Concerto for Piano and Wind Symphony
“It was our pleasure to premiere Richard Sortomme’s Piano Concerto. Pamela Mia Paul gave a beautiful performance which was very well received by all. The artistry and facility required by the work was a worthwhile challenge that engaged the performers as well as the audience. We hope that our investment of time, energy and attention will encourage future performances of the piece. This work is a welcome addition to the limited number of piano concertos that are available for the medium.”
Eugene Migliaro Corporon March 2021
About This Composition
Commissioned by Pamela Mia Paul Pamela Mia Paul, soloist with The North Texas Wind Symphony, Daniel Cook, conductor.
There have been interesting stories surrounding most of my commissions over the past 15 years. But the story circling the composing of this piano concerto might be the most interesting of all.
Pamela Mia Paul and I have been friends since we were in the Pre-College Division of Juilliard (I was a violinist) and have had a friendship and performing history together that dates from those early days at Juilliard through professional chamber music performances in New York City in 1990. When she called me in October of 2018 and announced she was commissioning me to compose her a concerto I was gloriously happy and honored. I of course said yes and we were on our way.
Almost. I have written many concerti for different instruments, feeling comfortable during the process for all of them. However, not being a pianist myself suddenly smacked me right between the eyes and I began to feel very challenged. Fifteen years ago I read a biography of the great Hungarian composer György Ligeti and there was one comment he made that I never forgot. He stated that whenever he was commissioned to compose a concerto he would immediately immerse himself in numerous concerti for that instrument, before ever writing even a single note of music. Wow, I said to myself! I thought a composer with his immense gifts would just sit down and initiate his composing.
So. I decided to take a page out of his playbook. After five weeks of studying all of the Bartok concerti beginning with #2, all of the Prokofieffs, Rachmaninoffs, Stravinsky, Ravel and some of the Liszt and Chopin concerti, I put my first notes to paper. I had made detailed notes on each of the concerti I studied, regarding use and crossings of the hands, division of registers, speed of playing and extremes of dynamics, etc., and I now made use of all of them.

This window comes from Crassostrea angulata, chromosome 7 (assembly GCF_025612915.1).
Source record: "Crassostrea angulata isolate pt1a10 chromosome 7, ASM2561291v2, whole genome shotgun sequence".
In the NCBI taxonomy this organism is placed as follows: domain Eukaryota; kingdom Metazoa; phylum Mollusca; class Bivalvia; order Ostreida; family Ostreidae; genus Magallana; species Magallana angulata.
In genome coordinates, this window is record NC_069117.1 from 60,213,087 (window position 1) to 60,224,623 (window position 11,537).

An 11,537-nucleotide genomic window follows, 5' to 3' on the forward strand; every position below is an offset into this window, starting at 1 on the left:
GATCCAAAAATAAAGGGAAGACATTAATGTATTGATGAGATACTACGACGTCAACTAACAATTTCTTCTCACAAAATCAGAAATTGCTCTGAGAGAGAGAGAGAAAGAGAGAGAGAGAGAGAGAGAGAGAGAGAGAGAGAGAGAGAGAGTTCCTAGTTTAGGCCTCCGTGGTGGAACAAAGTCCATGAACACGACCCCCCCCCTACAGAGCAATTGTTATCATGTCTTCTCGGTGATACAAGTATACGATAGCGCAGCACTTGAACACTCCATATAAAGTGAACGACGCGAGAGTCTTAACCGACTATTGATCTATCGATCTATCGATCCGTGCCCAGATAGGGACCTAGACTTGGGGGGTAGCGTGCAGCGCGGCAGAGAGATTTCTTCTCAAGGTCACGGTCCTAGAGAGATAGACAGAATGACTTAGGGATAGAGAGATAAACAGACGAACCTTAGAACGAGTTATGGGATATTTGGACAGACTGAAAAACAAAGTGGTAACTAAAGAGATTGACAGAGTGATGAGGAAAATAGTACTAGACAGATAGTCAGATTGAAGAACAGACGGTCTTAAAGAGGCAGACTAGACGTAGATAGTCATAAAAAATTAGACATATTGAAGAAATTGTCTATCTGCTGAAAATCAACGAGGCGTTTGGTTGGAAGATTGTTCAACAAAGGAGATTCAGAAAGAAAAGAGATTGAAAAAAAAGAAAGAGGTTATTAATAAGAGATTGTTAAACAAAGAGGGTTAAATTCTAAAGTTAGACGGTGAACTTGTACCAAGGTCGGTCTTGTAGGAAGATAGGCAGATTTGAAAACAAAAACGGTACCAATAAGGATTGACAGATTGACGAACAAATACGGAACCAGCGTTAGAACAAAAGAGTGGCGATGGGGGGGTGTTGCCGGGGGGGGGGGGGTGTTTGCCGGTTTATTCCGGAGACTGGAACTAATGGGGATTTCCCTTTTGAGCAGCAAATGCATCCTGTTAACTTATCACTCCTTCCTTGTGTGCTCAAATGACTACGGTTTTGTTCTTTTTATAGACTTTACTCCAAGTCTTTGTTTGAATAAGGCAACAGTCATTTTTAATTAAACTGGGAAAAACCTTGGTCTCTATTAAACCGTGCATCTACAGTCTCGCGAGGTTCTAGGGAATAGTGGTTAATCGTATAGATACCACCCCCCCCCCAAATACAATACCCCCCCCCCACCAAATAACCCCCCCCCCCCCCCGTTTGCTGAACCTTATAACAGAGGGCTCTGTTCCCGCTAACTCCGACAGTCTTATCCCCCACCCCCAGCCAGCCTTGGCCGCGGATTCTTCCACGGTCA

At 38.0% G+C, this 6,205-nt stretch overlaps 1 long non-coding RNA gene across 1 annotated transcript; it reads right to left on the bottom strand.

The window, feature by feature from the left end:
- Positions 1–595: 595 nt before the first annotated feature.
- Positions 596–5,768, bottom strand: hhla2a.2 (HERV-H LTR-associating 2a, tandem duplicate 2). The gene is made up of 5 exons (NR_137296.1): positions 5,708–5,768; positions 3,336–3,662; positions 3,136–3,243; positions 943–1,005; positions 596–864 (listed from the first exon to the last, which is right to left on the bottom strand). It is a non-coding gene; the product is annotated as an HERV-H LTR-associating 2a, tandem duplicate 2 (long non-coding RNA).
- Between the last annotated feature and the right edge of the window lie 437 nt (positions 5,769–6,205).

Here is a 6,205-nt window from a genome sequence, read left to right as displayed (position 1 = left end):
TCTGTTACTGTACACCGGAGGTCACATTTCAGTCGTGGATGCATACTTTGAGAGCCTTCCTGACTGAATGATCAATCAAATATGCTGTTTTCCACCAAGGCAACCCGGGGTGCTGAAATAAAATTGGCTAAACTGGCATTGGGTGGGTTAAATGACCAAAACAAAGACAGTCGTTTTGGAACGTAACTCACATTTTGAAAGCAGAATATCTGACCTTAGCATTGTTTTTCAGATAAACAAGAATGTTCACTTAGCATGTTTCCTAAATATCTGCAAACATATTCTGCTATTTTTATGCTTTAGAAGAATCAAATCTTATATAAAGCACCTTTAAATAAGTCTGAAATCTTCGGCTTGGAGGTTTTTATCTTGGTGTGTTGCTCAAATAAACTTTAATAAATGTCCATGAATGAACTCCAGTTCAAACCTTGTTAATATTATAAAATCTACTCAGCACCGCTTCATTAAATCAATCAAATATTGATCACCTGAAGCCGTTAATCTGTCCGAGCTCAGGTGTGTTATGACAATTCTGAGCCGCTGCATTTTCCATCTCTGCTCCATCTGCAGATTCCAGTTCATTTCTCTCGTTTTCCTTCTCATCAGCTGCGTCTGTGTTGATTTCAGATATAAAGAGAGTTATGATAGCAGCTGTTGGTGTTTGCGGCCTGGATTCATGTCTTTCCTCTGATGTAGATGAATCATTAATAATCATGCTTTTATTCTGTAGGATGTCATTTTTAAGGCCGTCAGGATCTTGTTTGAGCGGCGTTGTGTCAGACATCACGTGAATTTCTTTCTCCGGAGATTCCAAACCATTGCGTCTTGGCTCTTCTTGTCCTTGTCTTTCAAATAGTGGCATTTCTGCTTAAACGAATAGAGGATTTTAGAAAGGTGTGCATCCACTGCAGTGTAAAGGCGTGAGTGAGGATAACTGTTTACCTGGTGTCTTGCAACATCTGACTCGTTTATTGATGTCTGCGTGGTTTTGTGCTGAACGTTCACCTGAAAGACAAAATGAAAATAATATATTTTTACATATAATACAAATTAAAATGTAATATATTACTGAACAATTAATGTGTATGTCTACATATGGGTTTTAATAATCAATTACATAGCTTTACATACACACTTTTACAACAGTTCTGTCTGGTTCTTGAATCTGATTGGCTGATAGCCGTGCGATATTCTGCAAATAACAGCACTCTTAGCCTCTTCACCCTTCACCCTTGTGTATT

It was slow going. Even though I am not a pianist I “played” every single note and chord I wrote, at a painstakingly slow pace, to see that everything was playable and pianistic. The musical ideas, on the other hand, did flow quickly, easily and richly. Because of my study, the use of registers, the crossings of the hands and the virtuosic sections made sense from the beginning of the process. However it took a fair amount of time to put them down on score paper.
Six or seven weeks into the process it became apparent to me that I had to write the entire linear solo piano part first. I envisioned a one movement, three-section twenty+ minute work and included space in the middle for a two and a half minute tutti based on material from the first two sections of the solo piano part.
In writing the piano concerto, although I did not have a specific concerto targeted for inspiration, my goal was to have it be a successor of sorts to the great contemporary romantic concerti. It would include a cadenza that was fanciful, filled with daring colors and moods (thus the very opening), thick and broad themes with an uplifting feeling and deep hues of color (thus the Allegro Appassionato for Theme 1), sensitive, intimate and improvisational music (thus the various contents that make up Theme 2) and virtuosic material of the highest and most challenging order (thus the various Allegri of Theme 3).
As I worked my way through the solo piano part I of course began having ideas for the orchestration and indeed wrote many sketches of those ideas, sketches to which I would return when I began orchestrating in earnest. Orchestrating for this concerto entailed writing for a Wind Symphony, not a Symphony Orchestra, and this presented another unique challenge: it would be the first time one of my orchestrations would employ NO string section, except for two lonely double bassi. This challenge ultimately developed into an inspirational experience. Utilizing a saxophone quartet, contrabass clarinet, euphonium and using marimba and vibraphone prominently in numerous sections, proved to be creatively stimulating if not just simply musical fun. My palette had been expanded in wonderful fashion, allowing me to explore new colors and textures, which were created as the result of writing for these instruments.